The patient has Thai mystical tattoos all over his chest back neck and arms. Cool. Painful. Ouch. Not for E@L
Our anaesthetist for this session is a very fat man. He has stretched out his green scrubs, scrubs that would be loose on E@L. With chubby, baby-fat fingers, unexpectedly, he handles the syringes and needles and connectors and ampoules with an amazing felicity - he is deliberate, accurate and precise, and his pace of action nicely measured, never rushed, never hesitant. Measured as if it were timed on a steady, beta-blocked systole. The task of lightly* anaesthetizing the patient runs with a smooth ease E@L doesn't think he has ever witnessed before. It makes E@L smile to see this.
The anaesthetist's large hands (indeed his entire body) have no wasted motions. In latex gloves that cut into his wrists, those hands move smoothly into position like they had been programmed for a carbon-based industrial machine, or as it is if he has been doing some anaesthetics-dedicated medical Tai Chi with his extremities for as long as he has lived. Every attitude of his pudgy fingers is predetermined and choreographed. And so too, the paraphernalia of his tools, their packages and protective covers fall exactly open, part perfectly as designed and then the connectors connect, the ampoule top safely* cracks off with a soft pop, the needles pierce, the fluids run out or drip in as though according to a divine plan. Gravity's persistence, the adhesion of a packet edge's glue, the resistance of a rubber stopper, the reluctance of skin to permit entry unless the needle held with the bevel at just this angle, the pendulum arc of a length of cloth-tape that is flicked with the ring-finger across the arm to land on the junction of cannula and skin and have the optimum pressure applied to make it adhere as the fore-finger follows it down in one continuous motion: all of these vagaries which would catch E@L, or any other human, at first, at any attempt, he anticipates perfectly and executes flawlessly.
And this is the images that gets E@L, that defines the experience: He holds his thick pinky aloft, like drinking a cup of tea, as he turns a syringe end into a 3-way stopcock.
He chats amiably to the patient and everyone else in the small theatre throughout this (questions for E@L: Where are you from? Wow long are you in Bangkok? etc... Bar-girl chatter) without losing concentration. He is a most unlikely perfectionist, and the nicest person.
The thin surgeon seems to know what he is doing as well, but who gives a fuck about thin people, they always consider themselves perfect, they don't need E@L to sing their praises.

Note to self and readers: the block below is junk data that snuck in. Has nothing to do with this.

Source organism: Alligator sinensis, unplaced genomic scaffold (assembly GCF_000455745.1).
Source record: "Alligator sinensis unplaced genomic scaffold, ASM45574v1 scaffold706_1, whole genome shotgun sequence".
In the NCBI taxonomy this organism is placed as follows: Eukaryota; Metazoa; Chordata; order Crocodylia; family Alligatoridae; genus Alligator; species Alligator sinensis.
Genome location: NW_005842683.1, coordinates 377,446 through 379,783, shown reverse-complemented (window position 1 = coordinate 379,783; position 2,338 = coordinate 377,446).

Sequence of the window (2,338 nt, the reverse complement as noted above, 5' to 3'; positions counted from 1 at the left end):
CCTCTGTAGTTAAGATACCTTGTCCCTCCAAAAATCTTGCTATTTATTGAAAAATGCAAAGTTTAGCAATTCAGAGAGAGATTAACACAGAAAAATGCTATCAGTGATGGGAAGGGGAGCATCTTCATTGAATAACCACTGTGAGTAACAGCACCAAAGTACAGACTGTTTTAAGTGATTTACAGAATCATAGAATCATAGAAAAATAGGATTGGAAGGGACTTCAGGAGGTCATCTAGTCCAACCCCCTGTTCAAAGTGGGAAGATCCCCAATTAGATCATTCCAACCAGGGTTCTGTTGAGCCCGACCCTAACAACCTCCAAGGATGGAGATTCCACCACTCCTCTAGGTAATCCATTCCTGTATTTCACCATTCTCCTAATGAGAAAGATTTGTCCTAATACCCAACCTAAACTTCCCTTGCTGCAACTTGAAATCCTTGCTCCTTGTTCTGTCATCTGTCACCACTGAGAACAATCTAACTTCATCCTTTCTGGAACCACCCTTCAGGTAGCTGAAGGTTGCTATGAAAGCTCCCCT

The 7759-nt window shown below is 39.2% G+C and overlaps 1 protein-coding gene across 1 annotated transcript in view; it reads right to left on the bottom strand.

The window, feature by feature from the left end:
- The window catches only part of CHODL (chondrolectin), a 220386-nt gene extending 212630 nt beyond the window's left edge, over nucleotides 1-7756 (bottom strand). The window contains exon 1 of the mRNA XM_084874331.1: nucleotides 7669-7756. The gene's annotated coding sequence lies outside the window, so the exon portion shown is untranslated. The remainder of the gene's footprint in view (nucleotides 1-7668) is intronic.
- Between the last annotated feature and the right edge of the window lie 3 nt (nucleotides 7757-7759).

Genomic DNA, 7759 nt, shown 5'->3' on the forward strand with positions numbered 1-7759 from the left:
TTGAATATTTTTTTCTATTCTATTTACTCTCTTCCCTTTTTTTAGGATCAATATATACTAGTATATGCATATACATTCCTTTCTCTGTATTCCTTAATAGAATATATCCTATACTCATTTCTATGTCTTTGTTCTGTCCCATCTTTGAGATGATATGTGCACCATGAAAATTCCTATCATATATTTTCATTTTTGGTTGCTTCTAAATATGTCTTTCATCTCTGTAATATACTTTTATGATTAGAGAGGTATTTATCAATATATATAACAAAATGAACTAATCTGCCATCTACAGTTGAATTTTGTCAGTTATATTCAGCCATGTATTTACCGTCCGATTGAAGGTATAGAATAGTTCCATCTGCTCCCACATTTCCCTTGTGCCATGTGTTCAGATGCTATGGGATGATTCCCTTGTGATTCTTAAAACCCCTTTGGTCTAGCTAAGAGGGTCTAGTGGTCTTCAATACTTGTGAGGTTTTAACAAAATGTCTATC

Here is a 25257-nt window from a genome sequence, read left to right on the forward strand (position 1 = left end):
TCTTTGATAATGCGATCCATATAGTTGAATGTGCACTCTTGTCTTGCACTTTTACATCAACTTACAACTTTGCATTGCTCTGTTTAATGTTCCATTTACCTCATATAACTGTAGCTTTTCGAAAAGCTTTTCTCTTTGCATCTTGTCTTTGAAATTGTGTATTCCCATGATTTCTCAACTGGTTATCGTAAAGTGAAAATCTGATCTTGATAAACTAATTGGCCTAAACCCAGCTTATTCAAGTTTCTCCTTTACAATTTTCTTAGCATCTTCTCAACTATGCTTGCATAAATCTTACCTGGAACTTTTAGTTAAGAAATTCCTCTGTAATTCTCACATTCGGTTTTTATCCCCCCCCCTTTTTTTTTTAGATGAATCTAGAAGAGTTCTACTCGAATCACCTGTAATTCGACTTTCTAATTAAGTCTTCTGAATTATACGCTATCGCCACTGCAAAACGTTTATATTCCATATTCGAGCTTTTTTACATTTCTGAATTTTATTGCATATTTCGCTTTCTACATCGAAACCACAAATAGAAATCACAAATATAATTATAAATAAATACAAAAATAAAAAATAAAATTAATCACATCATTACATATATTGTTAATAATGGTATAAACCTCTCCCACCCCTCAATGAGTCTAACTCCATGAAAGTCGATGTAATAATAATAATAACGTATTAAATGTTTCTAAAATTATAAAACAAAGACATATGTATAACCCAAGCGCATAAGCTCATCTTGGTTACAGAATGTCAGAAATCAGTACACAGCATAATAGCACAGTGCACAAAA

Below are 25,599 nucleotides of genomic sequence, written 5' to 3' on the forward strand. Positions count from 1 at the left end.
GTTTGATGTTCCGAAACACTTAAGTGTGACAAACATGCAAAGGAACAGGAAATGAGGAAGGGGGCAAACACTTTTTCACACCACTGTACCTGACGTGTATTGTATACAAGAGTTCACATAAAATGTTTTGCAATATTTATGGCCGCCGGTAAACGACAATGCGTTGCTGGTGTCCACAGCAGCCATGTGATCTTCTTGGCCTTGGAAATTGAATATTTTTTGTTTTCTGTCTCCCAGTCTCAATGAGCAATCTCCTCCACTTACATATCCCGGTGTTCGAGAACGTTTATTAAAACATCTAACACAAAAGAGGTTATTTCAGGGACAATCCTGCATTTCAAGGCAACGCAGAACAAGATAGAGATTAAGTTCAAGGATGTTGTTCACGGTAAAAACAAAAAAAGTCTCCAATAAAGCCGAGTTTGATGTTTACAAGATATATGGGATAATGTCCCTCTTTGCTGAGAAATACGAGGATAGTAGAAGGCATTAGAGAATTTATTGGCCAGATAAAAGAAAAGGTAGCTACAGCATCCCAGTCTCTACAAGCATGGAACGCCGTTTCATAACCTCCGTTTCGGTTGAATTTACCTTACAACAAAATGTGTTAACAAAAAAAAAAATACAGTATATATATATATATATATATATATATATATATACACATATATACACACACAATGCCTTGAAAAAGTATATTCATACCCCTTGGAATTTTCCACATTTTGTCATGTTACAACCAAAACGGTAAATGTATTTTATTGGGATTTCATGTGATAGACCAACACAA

Heston on How To Poach The Perfect Egg: a) water at 80deg b) use an inverted plate to keep the egg from the bottom of the pan (it might poach unevenly, heaven forfend) c) freshest of eggs (preferably with chicken shit, rooster cum and matted hay still on the shell) d) break egg into a slotted spoon and allow the excess fluid to drain (it would only form those fairy-wing stuff) e) place the egg carefully onto the bottom of the upended plate, f) cook for six, or was it four, minutes, yes, it was four minutes.
Meanwhile; coffee, Vegemite on toast. Then plop on perfect poached egg - perfect breakfast.
E@L is now in Izzy and D's kitchen in Den Haag. He cricks his neck, as he has slept on the couch [it's a brilliant couch for sleeping on actually, no neck stiffness at all, that line about cricking his neck was a joke - crriiiiickk], and his coffee from the elaborate Impresso machine in hand (in a cup), ready for breakfast. It's 11am, D is already at work, Izzy and E@L about to cook - it's just the old team back together.
OK, poached eggs it is. Let's follow the recipe, why the fuck not?
Find a plate that fits into the saucepan. This plate is too big, that one maybe too small. Maybe it's the saucepan than is too big, too small. This plate, a tea-cup saucer, it'll have do. Already with the compromises. Heston NEVER compromises. Water is already 80deg, wow, they have a temperature guide on their kettle, awesome. Gas on, water in, saucer in. A bubble is trapped under the saucer and it won't sit flat. E@L goes to put a finger in to turn it up - stupid child! He catches himself in time and uses the slotted spoon instead! The water in the pan cools quickly according to the thermometer - a large nail on a long wire to a digital readout that Izzy holds. With her other hand Izzy adjusts the flame, monitoring, adjusting, monitoring, the thermometer dutifully beeps at 80. She moves around him to get the slotted spoon and E@L sees the mystical Thai tattoo on the nape of her neck. They keep tripping over each other in the small kitchen, but poaching an egg takes two people, right?
Egg one: E@L cracks the egg and already there are drops of albumin on the bench-top, already a mess in the making. The slotted spoon lets the thinnest fluids drain away, tick and the egg slides in and there is not enough water - the top of the yolk is exposed. Izzy turns the kettle on again. E@L spoons water over the top of the yolk as the albumin, slowly, ssslllooooooowwwlllyyyy whisps towards coagulation over the yolk. A bubble burps from under the saucer, Izzy adjusts the flame, the thermometer beeps, the kettle clicks off, she adds the water, E@L stops spooning.
Egg two: E@L holds the slotted spoon this time, and he tries his patented one-handed egg-crack and shell-split manoeuvre but some sort of surface tension threshold is breached and ALL the albumin slips from the shell through the slots of the spoon, leaving, plop, only a naked yolk. Mmmmm, obviously not fresh enough. Slide it in.
Egg three: crack OK this time, drain OK, slide into the water OK, but there is another bubble fart from under the saucer and, still amorphous, the egg slides like a plasmatic ghost escaping an exorcist over the ridge of the bottom of the saucer to rest on the forbidden bottom of the saucepan, at the edge. It soon starts to set in the shape of a croissant (a buttery pastry in the shape of a Muslim flag's crescent moon, I suppose you knew that), but E@L cannot coax it back up onto the saucer.
Egg four: see egg three, damn.
Ka-chunk: toast pops up, butter, Vegemite (in Den Haag! Awesome!)
Izzy's iPhone egg-timer beeps. Four minutes: first one out. Let it drain on slotted spoon. It seems very wobbly, maybe because the yolk was exposed early (like a teratogen to a fetus) and couldn't cook. Shit maybe it WAS six minutes (we are working on the memory of a TV show watched last night, maybe on dope). Second, the yolk, out. Not much to drain. Another minute and then E@L scrapes the two croissant eggs of the wall, drains them and slips them onto Izzy's plate. She has some watercress decoration.
The first egg was indeed nicely done. The white set in a nice oval and was firm but not chewy, the yolk was yellow on it's outer orb and deep orange inside, runny but not liquid, almost perfect. The yolk-only one good as far as you can expect a yolk to be, very runny too but somewhat embarrassed. E@L enjoyed them, despite the mess on his shirt from the runny yolks.